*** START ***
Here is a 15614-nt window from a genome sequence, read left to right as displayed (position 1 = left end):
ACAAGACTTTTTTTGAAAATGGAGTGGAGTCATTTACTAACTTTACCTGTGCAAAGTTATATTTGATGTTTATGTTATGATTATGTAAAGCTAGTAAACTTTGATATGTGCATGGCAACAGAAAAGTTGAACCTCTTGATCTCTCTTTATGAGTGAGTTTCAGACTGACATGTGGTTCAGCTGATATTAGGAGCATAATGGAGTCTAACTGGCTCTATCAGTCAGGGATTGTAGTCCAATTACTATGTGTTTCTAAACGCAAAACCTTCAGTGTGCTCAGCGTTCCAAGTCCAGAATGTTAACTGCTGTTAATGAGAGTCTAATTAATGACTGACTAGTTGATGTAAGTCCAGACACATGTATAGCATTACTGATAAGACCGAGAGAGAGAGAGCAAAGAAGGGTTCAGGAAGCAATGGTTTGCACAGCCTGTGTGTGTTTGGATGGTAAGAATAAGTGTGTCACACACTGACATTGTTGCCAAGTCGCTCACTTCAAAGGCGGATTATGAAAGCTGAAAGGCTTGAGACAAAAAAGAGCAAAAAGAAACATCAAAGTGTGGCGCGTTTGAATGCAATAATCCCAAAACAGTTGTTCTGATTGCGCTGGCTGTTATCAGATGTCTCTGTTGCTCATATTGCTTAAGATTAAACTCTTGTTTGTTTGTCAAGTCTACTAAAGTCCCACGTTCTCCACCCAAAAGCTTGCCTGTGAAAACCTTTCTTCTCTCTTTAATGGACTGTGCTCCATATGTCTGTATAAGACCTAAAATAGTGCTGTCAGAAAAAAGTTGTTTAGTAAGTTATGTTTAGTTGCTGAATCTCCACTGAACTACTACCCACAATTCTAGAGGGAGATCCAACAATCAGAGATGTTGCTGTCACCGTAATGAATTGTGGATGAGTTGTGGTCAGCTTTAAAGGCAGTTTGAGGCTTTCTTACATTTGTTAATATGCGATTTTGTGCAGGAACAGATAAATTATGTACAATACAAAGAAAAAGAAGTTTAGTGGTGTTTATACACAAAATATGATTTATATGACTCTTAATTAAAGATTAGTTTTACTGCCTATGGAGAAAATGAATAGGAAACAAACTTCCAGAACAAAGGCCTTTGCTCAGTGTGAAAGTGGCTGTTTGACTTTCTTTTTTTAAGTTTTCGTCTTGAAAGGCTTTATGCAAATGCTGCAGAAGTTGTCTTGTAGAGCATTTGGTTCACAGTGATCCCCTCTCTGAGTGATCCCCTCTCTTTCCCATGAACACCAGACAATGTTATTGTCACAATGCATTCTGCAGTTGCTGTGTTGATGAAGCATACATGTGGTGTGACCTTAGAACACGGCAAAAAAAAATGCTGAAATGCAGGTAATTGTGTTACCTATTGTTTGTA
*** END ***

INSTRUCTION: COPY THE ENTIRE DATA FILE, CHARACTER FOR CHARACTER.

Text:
Here is a 15614-nt window from a genome sequence, read left to right as displayed (position 1 = left end):
ACAAGACTTTTTTTGAAAATGGAGTGGAGTCATTTACTAACTTTACCTGTGCAAAGTTATATTTGATGTTTATGTTATGATTATGTAAAGCTAGTAAACTTTGATATGTGCATGGCAACAGAAAAGTTGAACCTCTTGATCTCTCTTTATGAGTGAGTTTCAGACTGACATGTGGTTCAGCTGATATTAGGAGCATAATGGAGTCTAACTGGCTCTATCAGTCAGGGATTGTAGTCCAATTACTATGTGTTTCTAAACGCAAAACCTTCAGTGTGCTCAGCGTTCCAAGTCCAGAATGTTAACTGCTGTTAATGAGAGTCTAATTAATGACTGACTAGTTGATGTAAGTCCAGACACATGTATAGCATTACTGATAAGACCGAGAGAGAGAGAGCAAAGAAGGGTTCAGGAAGCAATGGTTTGCACAGCCTGTGTGTGTTTGGATGGTAAGAATAAGTGTGTCACACACTGACATTGTTGCCAAGTCGCTCACTTCAAAGGCGGATTATGAAAGCTGAAAGGCTTGAGACAAAAAAGAGCAAAAAGAAACATCAAAGTGTGGCGCGTTTGAATGCAATAATCCCAAAACAGTTGTTCTGATTGCGCTGGCTGTTATCAGATGTCTCTGTTGCTCATATTGCTTAAGATTAAACTCTTGTTTGTTTGTCAAGTCTACTAAAGTCCCACGTTCTCCACCCAAAAGCTTGCCTGTGAAAACCTTTCTTCTCTCTTTAATGGACTGTGCTCCATATGTCTGTATAAGACCTAAAATAGTGCTGTCAGAAAAAAGTTGTTTAGTAAGTTATGTTTAGTTGCTGAATCTCCACTGAACTACTACCCACAATTCTAGAGGGAGATCCAACAATCAGAGATGTTGCTGTCACCGTAATGAATTGTGGATGAGTTGTGGTCAGCTTTAAAGGCAGTTTGAGGCTTTCTTACATTTGTTAATATGCGATTTTGTGCAGGAACAGATAAATTATGTACAATACAAAGAAAAAGAAGTTTAGTGGTGTTTATACACAAAATATGATTTATATGACTCTTAATTAAAGATTAGTTTTACTGCCTATGGAGAAAATGAATAGGAAACAAACTTCCAGAACAAAGGCCTTTGCTCAGTGTGAAAGTGGCTGTTTGACTTTCTTTTTTTAAGTTTTCGTCTTGAAAGGCTTTATGCAAATGCTGCAGAAGTTGTCTTGTAGAGCATTTGGTTCACAGTGATCCCCTCTCTGAGTGATCCCCTCTCTTTCCCATGAACACCAGACAATGTTATTGTCACAATGCATTCTGCAGTTGCTGTGTTGATGAAGCATACATGTGGTGTGACCTTAGAACACGGCAAAAAAAAATGCTGAAATGCAGGTAATTGTGTTACCTATTGTTTGTA